When an organism grows, stem cells specialize, and take specific functions. For instance, mature tissues like skin, muscle, blood, bone, liver, nerves, all have different types of cell. Because stem cells are not yet differentiated, they can change to become some kind of specialized cells. Organisms also use stem cells to replace damaged cells during their lifetime.
The two broad types of mammalian stem cells are: embryonic stem cells, and adult stem cells, which are found in adult tissues. In a developing embryo, stem cells can differentiate into all of the specialised embryonic tissues. In adult organisms, stem cells act as a repair system for the body, replenishing specialized cells, but also maintain the normal turnover of blood, skin, and intestinal tissues.
Stem cells can be grown in cell culture. In culture, they can be transformed into specialised cells, such as those of muscles or nerves. Highly plastic adult stem cells can be taken from a variety of sources, including umbilical cord blood and bone marrow. They are now used in medical therapies, and researchers expect that stem cells will be used in many future therapies.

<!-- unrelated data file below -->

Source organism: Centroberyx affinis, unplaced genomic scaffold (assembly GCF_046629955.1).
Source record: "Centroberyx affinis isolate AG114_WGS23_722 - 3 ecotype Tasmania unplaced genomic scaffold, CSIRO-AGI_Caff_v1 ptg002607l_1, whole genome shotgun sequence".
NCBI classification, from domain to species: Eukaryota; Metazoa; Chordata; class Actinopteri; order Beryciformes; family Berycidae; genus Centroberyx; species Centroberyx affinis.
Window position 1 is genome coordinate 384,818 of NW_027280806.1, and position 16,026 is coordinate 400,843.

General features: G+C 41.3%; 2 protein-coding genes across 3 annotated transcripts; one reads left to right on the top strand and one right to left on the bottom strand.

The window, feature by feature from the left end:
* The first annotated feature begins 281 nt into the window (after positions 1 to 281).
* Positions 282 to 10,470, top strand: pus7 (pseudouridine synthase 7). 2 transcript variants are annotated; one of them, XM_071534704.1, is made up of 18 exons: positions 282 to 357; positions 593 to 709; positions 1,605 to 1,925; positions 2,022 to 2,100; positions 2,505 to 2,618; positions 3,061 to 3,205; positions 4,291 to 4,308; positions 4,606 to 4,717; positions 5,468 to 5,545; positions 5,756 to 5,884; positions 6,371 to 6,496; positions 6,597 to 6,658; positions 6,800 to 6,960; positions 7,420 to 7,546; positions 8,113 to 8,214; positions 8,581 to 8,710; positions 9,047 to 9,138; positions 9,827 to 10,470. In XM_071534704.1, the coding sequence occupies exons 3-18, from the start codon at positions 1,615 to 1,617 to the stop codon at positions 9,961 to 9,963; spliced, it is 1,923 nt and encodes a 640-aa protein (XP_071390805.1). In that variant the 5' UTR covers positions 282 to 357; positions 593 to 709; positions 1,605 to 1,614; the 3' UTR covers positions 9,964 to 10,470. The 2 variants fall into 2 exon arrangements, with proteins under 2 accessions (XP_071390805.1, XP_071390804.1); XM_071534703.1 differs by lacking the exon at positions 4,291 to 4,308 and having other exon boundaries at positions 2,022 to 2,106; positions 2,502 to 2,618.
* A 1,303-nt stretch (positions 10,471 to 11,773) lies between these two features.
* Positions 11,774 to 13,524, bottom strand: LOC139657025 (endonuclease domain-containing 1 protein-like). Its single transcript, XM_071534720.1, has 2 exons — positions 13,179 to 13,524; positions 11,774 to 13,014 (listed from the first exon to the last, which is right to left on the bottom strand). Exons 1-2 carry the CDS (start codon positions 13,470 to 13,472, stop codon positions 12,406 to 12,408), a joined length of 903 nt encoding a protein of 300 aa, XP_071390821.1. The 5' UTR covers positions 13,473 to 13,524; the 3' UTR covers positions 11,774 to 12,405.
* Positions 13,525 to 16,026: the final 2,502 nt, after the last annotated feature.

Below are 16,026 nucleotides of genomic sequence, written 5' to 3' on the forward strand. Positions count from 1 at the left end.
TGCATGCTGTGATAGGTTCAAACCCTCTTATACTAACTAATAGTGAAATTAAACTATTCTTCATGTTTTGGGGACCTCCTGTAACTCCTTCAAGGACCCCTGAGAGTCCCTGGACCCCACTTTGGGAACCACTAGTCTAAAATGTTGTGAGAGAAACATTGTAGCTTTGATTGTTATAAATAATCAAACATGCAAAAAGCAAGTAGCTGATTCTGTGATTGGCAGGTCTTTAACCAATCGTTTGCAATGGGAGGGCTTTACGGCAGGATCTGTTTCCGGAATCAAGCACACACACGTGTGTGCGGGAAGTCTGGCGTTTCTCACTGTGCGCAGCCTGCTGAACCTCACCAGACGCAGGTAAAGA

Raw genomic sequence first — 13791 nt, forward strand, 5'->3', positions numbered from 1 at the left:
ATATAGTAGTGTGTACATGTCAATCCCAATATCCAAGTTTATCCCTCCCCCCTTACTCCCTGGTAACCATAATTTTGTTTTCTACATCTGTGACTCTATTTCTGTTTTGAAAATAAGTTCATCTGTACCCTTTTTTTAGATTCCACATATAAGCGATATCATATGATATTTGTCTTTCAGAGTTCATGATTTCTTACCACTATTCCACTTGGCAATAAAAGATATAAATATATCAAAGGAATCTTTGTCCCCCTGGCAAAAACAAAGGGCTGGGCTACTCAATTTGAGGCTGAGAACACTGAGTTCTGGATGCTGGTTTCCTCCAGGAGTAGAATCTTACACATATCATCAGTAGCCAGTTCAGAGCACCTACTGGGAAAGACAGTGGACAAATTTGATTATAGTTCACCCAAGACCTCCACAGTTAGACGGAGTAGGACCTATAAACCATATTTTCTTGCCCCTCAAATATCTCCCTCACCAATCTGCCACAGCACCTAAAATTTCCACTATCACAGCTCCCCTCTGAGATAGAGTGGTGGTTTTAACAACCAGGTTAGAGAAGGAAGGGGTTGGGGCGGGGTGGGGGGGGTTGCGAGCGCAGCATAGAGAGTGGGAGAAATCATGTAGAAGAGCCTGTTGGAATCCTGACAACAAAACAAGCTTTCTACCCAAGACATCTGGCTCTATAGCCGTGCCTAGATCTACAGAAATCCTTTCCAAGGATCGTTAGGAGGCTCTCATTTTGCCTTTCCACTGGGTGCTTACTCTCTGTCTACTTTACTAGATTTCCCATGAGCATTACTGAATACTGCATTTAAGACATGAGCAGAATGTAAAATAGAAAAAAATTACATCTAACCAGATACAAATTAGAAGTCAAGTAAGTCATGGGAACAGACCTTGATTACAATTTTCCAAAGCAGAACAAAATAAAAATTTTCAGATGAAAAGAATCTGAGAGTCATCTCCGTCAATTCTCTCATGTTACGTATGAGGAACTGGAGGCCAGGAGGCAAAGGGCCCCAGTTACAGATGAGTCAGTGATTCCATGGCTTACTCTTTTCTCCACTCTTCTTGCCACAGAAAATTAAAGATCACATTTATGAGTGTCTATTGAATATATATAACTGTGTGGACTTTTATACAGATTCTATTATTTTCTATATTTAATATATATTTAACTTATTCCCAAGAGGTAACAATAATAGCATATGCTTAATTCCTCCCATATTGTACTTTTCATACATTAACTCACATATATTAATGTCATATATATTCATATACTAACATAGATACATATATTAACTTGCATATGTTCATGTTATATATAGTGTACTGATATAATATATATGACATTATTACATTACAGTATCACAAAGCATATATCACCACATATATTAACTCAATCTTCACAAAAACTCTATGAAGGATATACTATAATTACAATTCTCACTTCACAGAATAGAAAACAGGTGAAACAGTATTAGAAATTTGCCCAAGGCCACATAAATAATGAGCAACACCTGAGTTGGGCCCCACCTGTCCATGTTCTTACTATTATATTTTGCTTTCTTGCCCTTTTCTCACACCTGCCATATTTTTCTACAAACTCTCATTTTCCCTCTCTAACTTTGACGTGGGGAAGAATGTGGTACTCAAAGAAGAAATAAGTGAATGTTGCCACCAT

Embryonic stem cells[change | edit source]
Embryonic stem cells (ES cells) are stem cells taken from the inner cell mass of the early stage embryo known as a blastocyst. Human embryos reach the blastocyst stage 4-5 days after fertilization. At that time, they are made up of between 50 and 150 cells.
The stem cells' state, and what the daughter cells turn into, is influenced by signals from other cells in the embryo.
Other websites[change | edit source]
References[change | edit source]
- King R.C. Stansfield W.D. & Mulligan P.K. 2006. A dictionary of genetics, 7th ed. Oxford.
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- Tuch BE (2006). "Stem cells—a clinical update". Australian Family Physician 35 (9): 719–21. PMID 16969445.